US v. Ronald Faulk, Jr., No. 17-4735 (4th Cir. 2018)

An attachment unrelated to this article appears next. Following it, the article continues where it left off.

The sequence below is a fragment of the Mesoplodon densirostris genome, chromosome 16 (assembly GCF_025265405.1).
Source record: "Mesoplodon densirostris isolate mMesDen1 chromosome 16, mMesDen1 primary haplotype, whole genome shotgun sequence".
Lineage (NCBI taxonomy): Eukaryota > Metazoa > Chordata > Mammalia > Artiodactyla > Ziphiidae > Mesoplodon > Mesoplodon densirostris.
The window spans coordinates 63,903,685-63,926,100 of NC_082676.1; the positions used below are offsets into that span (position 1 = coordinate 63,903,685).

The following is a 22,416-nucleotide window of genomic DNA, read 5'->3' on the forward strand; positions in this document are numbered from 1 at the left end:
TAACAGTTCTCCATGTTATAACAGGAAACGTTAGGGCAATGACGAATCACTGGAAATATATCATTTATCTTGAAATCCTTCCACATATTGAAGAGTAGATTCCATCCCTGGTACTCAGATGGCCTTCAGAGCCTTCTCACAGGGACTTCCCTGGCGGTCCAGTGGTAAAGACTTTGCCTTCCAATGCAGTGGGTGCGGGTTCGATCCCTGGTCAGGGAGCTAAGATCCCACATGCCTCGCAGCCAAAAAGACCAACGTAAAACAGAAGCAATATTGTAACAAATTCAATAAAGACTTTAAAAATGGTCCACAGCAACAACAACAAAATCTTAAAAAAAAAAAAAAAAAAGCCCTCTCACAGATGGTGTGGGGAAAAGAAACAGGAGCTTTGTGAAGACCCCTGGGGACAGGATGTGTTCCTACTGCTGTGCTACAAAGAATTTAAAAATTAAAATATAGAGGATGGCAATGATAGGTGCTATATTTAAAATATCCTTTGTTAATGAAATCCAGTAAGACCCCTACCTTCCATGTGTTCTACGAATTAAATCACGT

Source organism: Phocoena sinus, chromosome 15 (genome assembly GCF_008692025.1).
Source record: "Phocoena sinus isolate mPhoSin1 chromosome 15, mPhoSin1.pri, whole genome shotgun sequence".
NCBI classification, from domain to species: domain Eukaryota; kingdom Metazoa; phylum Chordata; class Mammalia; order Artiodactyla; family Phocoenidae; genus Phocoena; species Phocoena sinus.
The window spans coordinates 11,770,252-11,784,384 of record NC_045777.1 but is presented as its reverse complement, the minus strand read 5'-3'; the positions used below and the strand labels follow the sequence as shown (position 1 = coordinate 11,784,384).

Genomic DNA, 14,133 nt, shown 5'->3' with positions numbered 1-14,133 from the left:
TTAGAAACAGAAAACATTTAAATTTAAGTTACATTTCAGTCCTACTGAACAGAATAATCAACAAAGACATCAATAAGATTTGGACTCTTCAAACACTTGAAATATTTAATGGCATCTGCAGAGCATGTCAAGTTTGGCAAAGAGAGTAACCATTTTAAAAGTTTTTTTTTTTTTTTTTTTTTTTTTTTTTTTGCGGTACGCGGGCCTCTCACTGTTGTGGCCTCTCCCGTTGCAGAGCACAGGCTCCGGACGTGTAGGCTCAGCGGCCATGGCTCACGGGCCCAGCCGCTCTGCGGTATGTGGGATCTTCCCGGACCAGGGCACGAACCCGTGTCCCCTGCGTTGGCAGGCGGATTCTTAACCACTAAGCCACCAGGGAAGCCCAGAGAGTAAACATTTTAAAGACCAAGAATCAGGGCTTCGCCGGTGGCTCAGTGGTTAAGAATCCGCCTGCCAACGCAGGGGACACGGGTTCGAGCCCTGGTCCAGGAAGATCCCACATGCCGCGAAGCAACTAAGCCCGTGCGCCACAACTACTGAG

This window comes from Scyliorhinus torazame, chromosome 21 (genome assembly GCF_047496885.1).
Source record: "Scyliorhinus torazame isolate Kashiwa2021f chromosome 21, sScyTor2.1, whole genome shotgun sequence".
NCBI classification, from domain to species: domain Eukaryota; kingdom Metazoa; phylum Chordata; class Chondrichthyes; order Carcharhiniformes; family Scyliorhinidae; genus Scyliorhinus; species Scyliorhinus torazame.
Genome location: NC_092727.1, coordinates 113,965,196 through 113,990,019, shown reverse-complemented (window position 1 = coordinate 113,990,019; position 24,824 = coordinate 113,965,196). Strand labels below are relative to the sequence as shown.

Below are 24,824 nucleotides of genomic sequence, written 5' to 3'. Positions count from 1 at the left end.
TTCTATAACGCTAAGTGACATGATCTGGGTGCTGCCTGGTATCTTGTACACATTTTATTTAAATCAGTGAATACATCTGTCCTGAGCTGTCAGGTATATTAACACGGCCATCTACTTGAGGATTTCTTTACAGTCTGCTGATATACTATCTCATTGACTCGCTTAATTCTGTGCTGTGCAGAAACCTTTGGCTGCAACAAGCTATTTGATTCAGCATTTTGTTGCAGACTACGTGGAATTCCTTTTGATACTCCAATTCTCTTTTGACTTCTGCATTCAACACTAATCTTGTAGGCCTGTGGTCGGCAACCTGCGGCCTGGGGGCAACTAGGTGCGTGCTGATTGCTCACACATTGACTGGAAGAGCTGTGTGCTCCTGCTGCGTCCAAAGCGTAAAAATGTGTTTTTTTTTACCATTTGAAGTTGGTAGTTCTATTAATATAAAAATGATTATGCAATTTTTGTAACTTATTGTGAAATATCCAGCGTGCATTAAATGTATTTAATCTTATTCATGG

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UNPUBLISHED UNITED STATES COURT OF APPEALS FOR THE FOURTH CIRCUIT No. 17-4735 UNITED STATES OF AMERICA, Plaintiff - Appellee, v. RONALD SPENCER FAULK, JR., Defendant - Appellant. Appeal from the United States District Court for the Western District of North Carolina, at Charlotte. Robert J. Conrad, Jr., District Judge. (3:16-cr-00049-RJC-DCK-1) Submitted: July 20, 2018 Decided: August 21, 2018 Before WILKINSON, KING, and HARRIS, Circuit Judges. Affirmed by unpublished per curiam opinion. Chiege O. Kalu Okwara, LAW OFFICE OF CHIEGE O. KALU OKWARA, Charlotte, North Carolina, for Appellant. Amy Elizabeth Ray, Assistant United States Attorney, OFFICE OF THE UNITED STATES ATTORNEY, Asheville, North Carolina, for Appellee. Unpublished opinions are not binding precedent in this circuit. PER CURIAM: Ronald Spencer Faulk, Jr., appeals his conviction and sentence after pleading guilty to failing to surrender for service of his previously imposed sentence in violation of 18 U.S.C. § 3146(a)(2) (2012). On appeal, Faulk’s attorney has filed a brief pursuant to Anders v. California, 386 U.S. 738 (1967), concluding that there are no meritorious grounds for appeal but questioning whether the district court judge erred in not recusing himself in this case, and whether the court erred in not imposing his prison sentence to run concurrently with his previously imposed prison sentence. Faulk was notified of his right to file a pro se supplemental brief but has not done so. We affirm. Faulk first raises the issue of whether the judge erred in not recusing himself sua sponte, because a publicly available website indicates the judge was the United States Attorney at the time of Faulk’s prior conviction in 2002. Faulk did not move for his recusal in the district court but raises the issue for the first time on appeal. “Judicial recusals are governed by a framework of interlocking statutes. Under 28 U.S.C. § 455(a), all ‘judge[s] of the United States’ have a general duty to ‘disqualify [themselves] in any proceeding in which [their] impartiality might reasonably be questioned.’” Belue v. Leventhal, 640 F.3d 567, 572 (4th Cir. 2011) (quoting 28 U.S.C. § 455(a)). “In turn, the following subsection, 28 U.S.C. § 455(b), offers a list of other situations requiring recusal . . . .” Id. One such situation is that “a judge ‘shall disqualify himself in any proceeding . . . [w]here he has served in governmental employment and in such capacity participated as counsel, adviser or material witness concerning the proceeding or expressed an opinion concerning the merits of the particular case in 2 controversy.’” United States v. Lindsey, 556 F.3d 238, 247 (4th Cir. 2009) (quoting 28 U.S.C. § 455(a), (b)(3)). “As for § 455(a), the ‘objective standard asks whether the judge’s impartiality might be questioned by a reasonable, well-informed observer who assesses all the facts and circumstances.’” United States v. Stone, 866 F.3d 219, 230 (4th Cir. 2017) (citation omitted). Here, Faulk does not allege or provide evidence that the district judge participated in the proceeding as a United States Attorney. “Without that evidentiary basis in the record, the Court would engage in utter speculation” to conclude that the judge should have recused himself, and we decline to do so. Id. Faulk next raises the issue of whether the district court erred in not imposing his sentence to run partially concurrently with his previously imposed sentence as recommended in the parties’ plea agreement pursuant to Fed. R. Crim. P. 11(c)(1)(B). “As a general matter, in reviewing any sentence whether inside, just outside, or significantly outside the Guidelines range, we review for an abuse of discretion.” United States v. Bolton, 858 F.3d 905, 911 (4th Cir. 2017) (internal quotation marks and citations omitted). “Pursuant to this standard, we review the district court’s legal conclusions de novo and factual findings for clear error.” Id. (citation omitted). “A within-Guidelines range sentence is presumptively reasonable.” United States v. White, 850 F.3d 667, 674 (4th Cir.) (citation omitted), cert. denied, 137 S. Ct. 2252 (2017). Here, the district court determined that Faulk’s Sentencing Guidelines range was 8 to 14 months in prison, and it sentenced him within the range to 12 months. The court also imposed his prison sentence to run consecutively to his previously imposed prison sentence. Although the parties had recommended that the sentence run concurrently, 3 Faulk acknowledged during his Rule 11 hearing, and in the plea agreement, that the court would not be bound by the parties’ sentencing recommendation. In fact, the court was statutorily required to impose his prison sentence to run consecutively. See 18 U.S.C. § 3146(b)(2) (2012). Accordingly, we find no error or abuse of discretion by the district court. In accordance with Anders, we have reviewed the record and have found no meritorious issues for appeal. We therefore affirm the district court’s judgment. This court requires that counsel inform his or her client, in writing, of his or her right to petition the Supreme Court of the United States for further review. If the client requests that a petition be filed, but counsel believes that such a petition would be frivolous, then counsel may move in this court for leave to withdraw from representation. Counsel’s motion must state that a copy thereof was served on the client. We dispense with oral argument because the facts and legal contentions are adequately presented in the materials before the court and argument would not aid the decisional process. AFFIRMED 4